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Will Wal-Mart Take the Lead on E-Waste?

June 15, 2012

ALBUQUERQUE, N.M. - A year ago, national grassroots pressure began to get Walmart to recycle hazardous electronic waste. Earlier this month, executives at Walmart's annual shareholders' meeting were greeted by a half-page "open letter" signed by more than 100 faith leaders from all 50 states and urging the nation's leading retailer to provide consumers with an easy way to drop off e-waste.

Joan Brown, executive director of New Mexico Interfaith Power and Light, signed that letter and went to the shareholders' meeting. She says many people of faith are uncomfortable about what happens to electronic waste, but often have few options - especially in states such as New Mexico which have vast rural areas.

"In the rural areas, that's the only place they have to shop - and many of them want to make moral decisions. I know that they would want Walmart to do the right thing in moving even deeper into sustainability."

Brown is hopeful that Walmart is listening. She says the company could move sustainability to an entirely new level, one in which it influences other companies, so what is waste can become something recyclable.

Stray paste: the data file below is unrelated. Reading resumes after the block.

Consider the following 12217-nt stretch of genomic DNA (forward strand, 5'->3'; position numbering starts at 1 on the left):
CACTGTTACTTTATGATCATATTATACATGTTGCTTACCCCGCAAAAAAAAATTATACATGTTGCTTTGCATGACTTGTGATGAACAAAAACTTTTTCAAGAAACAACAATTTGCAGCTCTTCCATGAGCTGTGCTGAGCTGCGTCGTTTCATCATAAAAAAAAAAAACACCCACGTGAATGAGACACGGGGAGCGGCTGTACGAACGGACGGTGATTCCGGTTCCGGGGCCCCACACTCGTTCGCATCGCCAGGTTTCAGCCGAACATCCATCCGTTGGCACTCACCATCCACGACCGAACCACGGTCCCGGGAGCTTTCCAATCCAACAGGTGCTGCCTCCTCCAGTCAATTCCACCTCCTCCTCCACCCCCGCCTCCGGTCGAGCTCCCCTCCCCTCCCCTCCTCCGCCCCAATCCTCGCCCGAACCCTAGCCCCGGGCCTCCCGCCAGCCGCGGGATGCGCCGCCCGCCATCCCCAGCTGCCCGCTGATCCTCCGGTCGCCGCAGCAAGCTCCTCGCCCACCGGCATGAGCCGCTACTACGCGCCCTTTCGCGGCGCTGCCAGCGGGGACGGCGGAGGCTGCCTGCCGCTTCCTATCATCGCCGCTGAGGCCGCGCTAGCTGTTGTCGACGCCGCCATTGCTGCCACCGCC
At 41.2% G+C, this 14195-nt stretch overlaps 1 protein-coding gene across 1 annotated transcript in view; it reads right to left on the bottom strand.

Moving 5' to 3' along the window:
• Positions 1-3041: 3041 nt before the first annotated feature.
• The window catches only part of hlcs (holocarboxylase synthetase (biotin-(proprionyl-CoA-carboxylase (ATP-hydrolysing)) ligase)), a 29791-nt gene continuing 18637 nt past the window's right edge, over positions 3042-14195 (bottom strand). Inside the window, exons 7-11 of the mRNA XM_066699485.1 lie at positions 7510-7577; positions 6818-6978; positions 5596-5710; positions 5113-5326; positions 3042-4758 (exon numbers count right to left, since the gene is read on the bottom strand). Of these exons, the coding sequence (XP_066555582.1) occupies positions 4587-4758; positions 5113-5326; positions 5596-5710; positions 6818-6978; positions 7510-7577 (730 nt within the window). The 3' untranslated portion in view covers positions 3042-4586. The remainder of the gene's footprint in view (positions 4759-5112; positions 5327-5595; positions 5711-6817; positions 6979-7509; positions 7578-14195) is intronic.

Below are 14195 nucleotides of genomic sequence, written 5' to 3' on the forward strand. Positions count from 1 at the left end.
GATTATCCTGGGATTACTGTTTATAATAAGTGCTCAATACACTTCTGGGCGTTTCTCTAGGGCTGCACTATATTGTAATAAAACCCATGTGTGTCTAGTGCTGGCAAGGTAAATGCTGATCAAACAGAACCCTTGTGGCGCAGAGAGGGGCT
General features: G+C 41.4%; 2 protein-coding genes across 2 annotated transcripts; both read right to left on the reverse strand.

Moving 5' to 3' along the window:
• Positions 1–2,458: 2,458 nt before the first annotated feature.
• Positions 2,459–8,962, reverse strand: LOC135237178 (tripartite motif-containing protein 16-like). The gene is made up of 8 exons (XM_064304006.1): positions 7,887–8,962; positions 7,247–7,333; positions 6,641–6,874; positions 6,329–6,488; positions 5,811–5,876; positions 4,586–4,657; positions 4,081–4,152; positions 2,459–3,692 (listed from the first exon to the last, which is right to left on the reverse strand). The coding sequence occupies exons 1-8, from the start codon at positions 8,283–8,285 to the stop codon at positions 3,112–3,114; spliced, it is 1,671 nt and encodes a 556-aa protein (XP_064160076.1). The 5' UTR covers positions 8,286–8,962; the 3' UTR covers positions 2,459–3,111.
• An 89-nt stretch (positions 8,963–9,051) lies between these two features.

A shift in the handling of e-waste can make major changes, Brown says, even beyond U.S. borders.

"It affects the earth and our brothers and sisters in other countries and those living in poorer areas where they don't have a place to put electronics that are old. And so they go in areas that could affect the water adversely."

Robin Schneider, executive director of Texas Campaign for the Environment, thinks Walmart may be starting to listen, and she's hoping Congress will prohibit e-waste from being shipped to dumps in developing countries. Better yet, she says, would be to intercept discarded televisions and computers before they join the waste stream.

"Electronic waste is the fastest growing waste stream in America, and it's also very toxic. We need to keep these materials out of our landfills and responsibly recycled."

Schneider says Wal-Mart has a unique responsibility because of its commanding presence in the United States. She points out that urban residents can drop off their used products at locations such as Best Buy and Office Depot, which already have free electronic take-back programs. She says Walmart could also help persuade manufacturers to design products in more environmentally friendly ways.

The letter is online at texasenvironment.org.

Renee Blake/Beth Blakeman, Public News Service - NM